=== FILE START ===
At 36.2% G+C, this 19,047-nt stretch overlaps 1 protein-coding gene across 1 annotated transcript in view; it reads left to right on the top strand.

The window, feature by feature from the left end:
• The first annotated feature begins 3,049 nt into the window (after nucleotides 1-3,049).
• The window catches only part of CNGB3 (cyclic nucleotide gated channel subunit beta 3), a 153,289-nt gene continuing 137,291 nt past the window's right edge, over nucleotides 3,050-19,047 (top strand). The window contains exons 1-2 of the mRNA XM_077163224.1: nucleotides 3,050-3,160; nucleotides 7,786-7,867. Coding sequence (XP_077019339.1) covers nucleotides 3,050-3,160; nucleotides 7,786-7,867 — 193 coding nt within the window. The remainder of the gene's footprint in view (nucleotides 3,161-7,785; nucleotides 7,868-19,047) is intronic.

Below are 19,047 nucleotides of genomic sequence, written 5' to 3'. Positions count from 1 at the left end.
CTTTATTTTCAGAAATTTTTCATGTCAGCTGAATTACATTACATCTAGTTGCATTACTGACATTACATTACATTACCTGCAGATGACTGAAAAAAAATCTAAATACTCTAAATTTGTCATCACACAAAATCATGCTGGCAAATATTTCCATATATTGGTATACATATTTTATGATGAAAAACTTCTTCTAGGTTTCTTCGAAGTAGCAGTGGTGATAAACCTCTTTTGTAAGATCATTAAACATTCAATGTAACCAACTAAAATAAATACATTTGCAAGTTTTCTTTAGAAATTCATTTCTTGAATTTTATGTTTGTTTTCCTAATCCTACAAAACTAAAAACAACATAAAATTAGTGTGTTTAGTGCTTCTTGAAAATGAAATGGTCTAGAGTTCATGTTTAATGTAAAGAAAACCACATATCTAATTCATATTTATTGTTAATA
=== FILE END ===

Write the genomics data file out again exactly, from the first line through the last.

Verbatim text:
At 36.2% G+C, this 19,047-nt stretch overlaps 1 protein-coding gene across 1 annotated transcript in view; it reads left to right on the top strand.

The window, feature by feature from the left end:
• The first annotated feature begins 3,049 nt into the window (after nucleotides 1-3,049).
• The window catches only part of CNGB3 (cyclic nucleotide gated channel subunit beta 3), a 153,289-nt gene continuing 137,291 nt past the window's right edge, over nucleotides 3,050-19,047 (top strand). The window contains exons 1-2 of the mRNA XM_077163224.1: nucleotides 3,050-3,160; nucleotides 7,786-7,867. Coding sequence (XP_077019339.1) covers nucleotides 3,050-3,160; nucleotides 7,786-7,867 — 193 coding nt within the window. The remainder of the gene's footprint in view (nucleotides 3,161-7,785; nucleotides 7,868-19,047) is intronic.

Below are 19,047 nucleotides of genomic sequence, written 5' to 3'. Positions count from 1 at the left end.
CTTTATTTTCAGAAATTTTTCATGTCAGCTGAATTACATTACATCTAGTTGCATTACTGACATTACATTACATTACCTGCAGATGACTGAAAAAAAATCTAAATACTCTAAATTTGTCATCACACAAAATCATGCTGGCAAATATTTCCATATATTGGTATACATATTTTATGATGAAAAACTTCTTCTAGGTTTCTTCGAAGTAGCAGTGGTGATAAACCTCTTTTGTAAGATCATTAAACATTCAATGTAACCAACTAAAATAAATACATTTGCAAGTTTTCTTTAGAAATTCATTTCTTGAATTTTATGTTTGTTTTCCTAATCCTACAAAACTAAAAACAACATAAAATTAGTGTGTTTAGTGCTTCTTGAAAATGAAATGGTCTAGAGTTCATGTTTAATGTAAAGAAAACCACATATCTAATTCATATTTATTGTTAATA